Now the question arises, what good the dam achieved except for the accolades it earned for its engineers for creating a masterpiece which in time will turn into a milestone around the society’s neck.
The cost of meeting China’s 1.7 percent of electricity needs was borne by 1.5 million people whose lives are disrupted beyond repair. Along with this, long term impact on water supply and fish resources and the livelihood of those fishermen along the river makes the scenario clearer for the reader.
Back home in India a flagship programme by the government to increase the agricultural output in the state of Punjab led to much touted “Green Revolution”. It did increase the production of grains but today, 40 years after the so called miracle, the input costs have grown disproportionately high leading to the law of diminishing returns.
The over use of pesticides and fertilizers has wrecked havoc on soil, underwater table and other water bodies. The soil can’t sustain a crop without huge dose of fertilizers anymore. Non communicable diseases like cancer are on the rise and the farmers are reeling under severe debt.
A question arises, is this kind of development good for the society? The supporters of this model insist yes it is as it took India out of chronic food shortage and provided much needed prosperity. While in China they say the dam offered employment of many construction workers and brought in money in the local economy.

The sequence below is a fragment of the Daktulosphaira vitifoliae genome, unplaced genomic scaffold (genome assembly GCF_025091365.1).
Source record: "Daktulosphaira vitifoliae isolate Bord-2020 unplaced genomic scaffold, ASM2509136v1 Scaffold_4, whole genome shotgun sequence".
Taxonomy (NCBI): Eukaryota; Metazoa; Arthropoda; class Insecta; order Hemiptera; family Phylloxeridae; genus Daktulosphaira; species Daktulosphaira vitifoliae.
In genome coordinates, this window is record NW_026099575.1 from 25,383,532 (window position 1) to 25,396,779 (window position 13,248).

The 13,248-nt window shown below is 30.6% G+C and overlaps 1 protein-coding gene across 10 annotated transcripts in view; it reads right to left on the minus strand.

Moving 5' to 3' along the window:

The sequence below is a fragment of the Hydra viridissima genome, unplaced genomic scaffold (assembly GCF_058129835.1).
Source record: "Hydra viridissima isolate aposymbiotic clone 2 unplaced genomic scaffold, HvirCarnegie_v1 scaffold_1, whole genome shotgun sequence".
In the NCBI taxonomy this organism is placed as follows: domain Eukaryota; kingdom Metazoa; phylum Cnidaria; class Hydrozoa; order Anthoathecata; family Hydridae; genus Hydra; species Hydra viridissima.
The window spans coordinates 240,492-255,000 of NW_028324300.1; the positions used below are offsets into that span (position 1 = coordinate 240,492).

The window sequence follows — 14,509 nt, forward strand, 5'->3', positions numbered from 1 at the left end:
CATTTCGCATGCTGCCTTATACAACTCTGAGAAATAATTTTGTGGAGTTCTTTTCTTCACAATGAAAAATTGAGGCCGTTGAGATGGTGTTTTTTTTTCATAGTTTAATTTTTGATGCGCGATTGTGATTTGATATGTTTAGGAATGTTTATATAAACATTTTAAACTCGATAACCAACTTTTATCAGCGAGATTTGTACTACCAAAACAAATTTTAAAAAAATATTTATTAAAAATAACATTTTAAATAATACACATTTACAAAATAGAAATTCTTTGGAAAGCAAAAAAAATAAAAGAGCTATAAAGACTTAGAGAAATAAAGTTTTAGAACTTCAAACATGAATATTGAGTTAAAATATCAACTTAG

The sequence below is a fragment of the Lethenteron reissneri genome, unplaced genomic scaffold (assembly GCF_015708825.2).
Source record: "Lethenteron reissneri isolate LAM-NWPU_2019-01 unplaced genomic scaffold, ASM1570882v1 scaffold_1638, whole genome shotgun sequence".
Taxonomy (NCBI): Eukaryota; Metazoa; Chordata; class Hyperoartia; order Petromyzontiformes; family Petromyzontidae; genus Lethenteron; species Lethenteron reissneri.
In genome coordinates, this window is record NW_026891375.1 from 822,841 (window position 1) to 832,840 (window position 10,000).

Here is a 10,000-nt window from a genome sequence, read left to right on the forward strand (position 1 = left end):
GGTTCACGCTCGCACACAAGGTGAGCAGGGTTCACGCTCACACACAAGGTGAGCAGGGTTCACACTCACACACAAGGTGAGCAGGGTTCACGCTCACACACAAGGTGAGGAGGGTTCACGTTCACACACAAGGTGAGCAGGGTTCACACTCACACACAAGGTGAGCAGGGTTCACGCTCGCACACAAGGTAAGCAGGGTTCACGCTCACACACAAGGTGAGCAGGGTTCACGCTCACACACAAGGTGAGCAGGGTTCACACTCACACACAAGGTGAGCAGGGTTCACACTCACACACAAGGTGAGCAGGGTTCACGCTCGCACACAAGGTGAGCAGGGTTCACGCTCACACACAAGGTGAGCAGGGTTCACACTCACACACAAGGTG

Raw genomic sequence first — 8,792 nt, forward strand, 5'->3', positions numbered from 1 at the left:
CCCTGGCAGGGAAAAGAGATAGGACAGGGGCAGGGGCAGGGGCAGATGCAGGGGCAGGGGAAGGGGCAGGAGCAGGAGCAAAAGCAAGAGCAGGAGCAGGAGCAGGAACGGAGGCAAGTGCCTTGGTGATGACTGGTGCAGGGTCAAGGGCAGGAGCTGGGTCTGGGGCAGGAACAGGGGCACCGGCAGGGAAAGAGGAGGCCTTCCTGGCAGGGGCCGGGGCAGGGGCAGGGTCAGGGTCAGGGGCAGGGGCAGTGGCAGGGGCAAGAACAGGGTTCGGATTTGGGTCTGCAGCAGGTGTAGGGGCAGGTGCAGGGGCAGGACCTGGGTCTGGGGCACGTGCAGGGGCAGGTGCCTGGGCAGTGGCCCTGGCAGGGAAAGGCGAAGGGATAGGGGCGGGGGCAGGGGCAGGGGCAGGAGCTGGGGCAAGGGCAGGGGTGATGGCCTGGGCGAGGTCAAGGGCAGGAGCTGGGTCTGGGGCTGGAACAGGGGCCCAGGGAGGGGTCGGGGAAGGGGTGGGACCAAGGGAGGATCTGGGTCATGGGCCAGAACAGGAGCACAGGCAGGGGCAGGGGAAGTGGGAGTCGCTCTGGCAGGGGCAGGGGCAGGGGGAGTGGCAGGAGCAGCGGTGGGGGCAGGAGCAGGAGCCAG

However, a close look at these assertions unravels the claims. If an economic revolution fizzles out within a generation leaving behind a trail of disaster for two to three generations to clean up or if a construction site provides employment for five years at the cost of other vocations and then finally destroys all of them, then is it worth it?
Should policy planners plan for just one generation at the cost of those still unborn? Should politicians be concerned with their five year term? Should the corporate be obsessed with their quarterly results at the cost of the medium and long term future of the society itself where they need to sell their stuff?
In my native language, Hindi, there is an adage which translated into English means, “the gardener seldom reaps the fruits of his labour”. The adage is steeped into the reality of how nature operates. It accepts the fact that the gardener by instinct is a long term philanthropic thinker. He or she plans ahead and plants trees knowing full well that by the time they grow and start bearing fruit he or she would be long gone.
I think the same impulse would have overpowered Dr Gro Harlem Brundtland when she must have coined the definition for sustainability — “the ability to meet our needs without jeopardising the ability of the future generations to meet their own needs”.
This one simple line holds the philosophical premise for all the policymakers, politicians and the business community. They will have to understand that the debate is about the present as well as long term cost of our action undertaken in this moment.
I know many politicians, policymakers and corporate honchos are perfectly aware of what the environmentalists and academics are suggesting but deliberately chose to ignore as they caught in the vice like grip of over arching economic structure and their own need or rather greed for personal aggrandizement, super profit and fat pay packets.
This greed may be justified within their personal universe but is wholly unjustified at societal level where a vast majority pays for their myopia.